Posts Tagged ‘Archbishop Dmitri Royster’

The Big Day

November 12, 2008


Today is the day the 15th All American Council elects a new Metropolitan.  I don’t have the faintest idea of all the logistics, sort of like how we elect a President.  I just know the process works and my contribution isn’t by pushing a button (or not, as the case may be for me this year), but through prayer.  To read a history of the OCA’s election of Metropolitans throughout its history, click here.   The most relevant point of the article summarizes the election process and the changes implemented for this Council:

Since the first primatial election of the Orthodox Church in America, there has been a gradual refinement of the electoral process. In the earliest elections, there was some uncertainty in the search for the right procedure for electing a Primate, which would conform to the universal Tradition of the Church. Those early elections were by vote of clergy and lay delegates alike. As there was not yet a Synod of Bishops in North America, the first two elections had to be confirmed by the Holy Synod in Russia. Until the clear definition, which has since remained essentially unchanged, of the election procedure in the Statutes of 1955 and 1971, electoral processes utilized in previous elections were generally ad hoc – worked out just prior to being implemented. The current process in place since 1955 allows for the voice of the entire Church to be heard in the nomination of candidates by vote of the entire All-American Council, which provides guidance for the election by the Holy Synod of Bishops. The entire assembled Church invokes the Holy Spirit in prayer as the council prepares to vote. If there is a consensus on who the Church’s Primate should be as expressed by a two-thirds majority vote on the first ballot by the council, only that candidate’s name is submitted to the Holy Synod. If the bishops vote to reject this candidate, they must give a reason for so doing. If no candidate receives two-thirds of the total votes on the first ballot by the council, each council delegate is required to write the names of two candidates on the ballot during the second round of voting, thus leaving the final decision between the two top candidates entirely up to the hierarchy as the highest authority in the Church. In this two-step nomination and election process, it is hoped that the selection of the Primate can be truly guided by the power and inspiration of the Holy Spirit. Moreover, it was intended to reflect the dual nature of Orthodox ecclesial structure, which is both hierarchal and conciliar.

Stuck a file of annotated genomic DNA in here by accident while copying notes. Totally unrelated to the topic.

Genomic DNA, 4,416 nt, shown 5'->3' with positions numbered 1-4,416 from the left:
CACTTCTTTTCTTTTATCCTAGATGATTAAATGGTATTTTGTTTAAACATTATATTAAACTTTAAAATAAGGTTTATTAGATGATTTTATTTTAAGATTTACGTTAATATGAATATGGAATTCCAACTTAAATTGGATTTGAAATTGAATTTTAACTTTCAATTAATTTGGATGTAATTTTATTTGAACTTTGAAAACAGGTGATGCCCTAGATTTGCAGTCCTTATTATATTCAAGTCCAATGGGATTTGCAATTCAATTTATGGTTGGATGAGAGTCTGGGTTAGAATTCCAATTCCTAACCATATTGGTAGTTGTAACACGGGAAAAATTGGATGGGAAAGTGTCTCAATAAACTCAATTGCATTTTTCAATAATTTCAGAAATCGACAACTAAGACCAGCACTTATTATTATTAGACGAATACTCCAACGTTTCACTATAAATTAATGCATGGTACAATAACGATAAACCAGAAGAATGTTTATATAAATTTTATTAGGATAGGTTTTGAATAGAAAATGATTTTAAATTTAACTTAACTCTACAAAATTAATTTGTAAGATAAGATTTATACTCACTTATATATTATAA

That seems clear enough doesn’t it?  If someone were taking bets on the likely outcome, I don’t think I’d like the odds on anyone.  So many of the best possible candidates, like Archbishop Dmitri of the Diocese of the South, I just can’t believe would be best suited due to their advanced age.  Others like Archbishop Job have expressed their desire for retirement.   And one of the dark horse favorites, Archbishop Hilarion of Vienna, has expressly stated he does not seek the job.  So, beats me who’ll be elected.  That’s the work of the Holy Spirit.

Here’s the agenda for today.  Funny how the most serious and important business of the Council, the election of a new Metropolitan, is just one little entry no different from the Continental Breakfast or a financial report.

Wednesday, November 12, 2008

7:00 AM
Hierarchical Liturgy

9:15 AM
Continental Breakfast

10:30 AM
5th Plenary (Special Session): The Needs of Today

Scripture Reading/Reflection
Election of Metropolitan

1:30 PM
Lunch (on own)

3:00 PM
6th Plenary: Financing the Future

Scripture Reading/Reflection
Financial Forum moderated by Treasurer
2007 Financial Statement
2008 Year to-date
2009 budget
Pension Report
5:00 PM

7:30 PM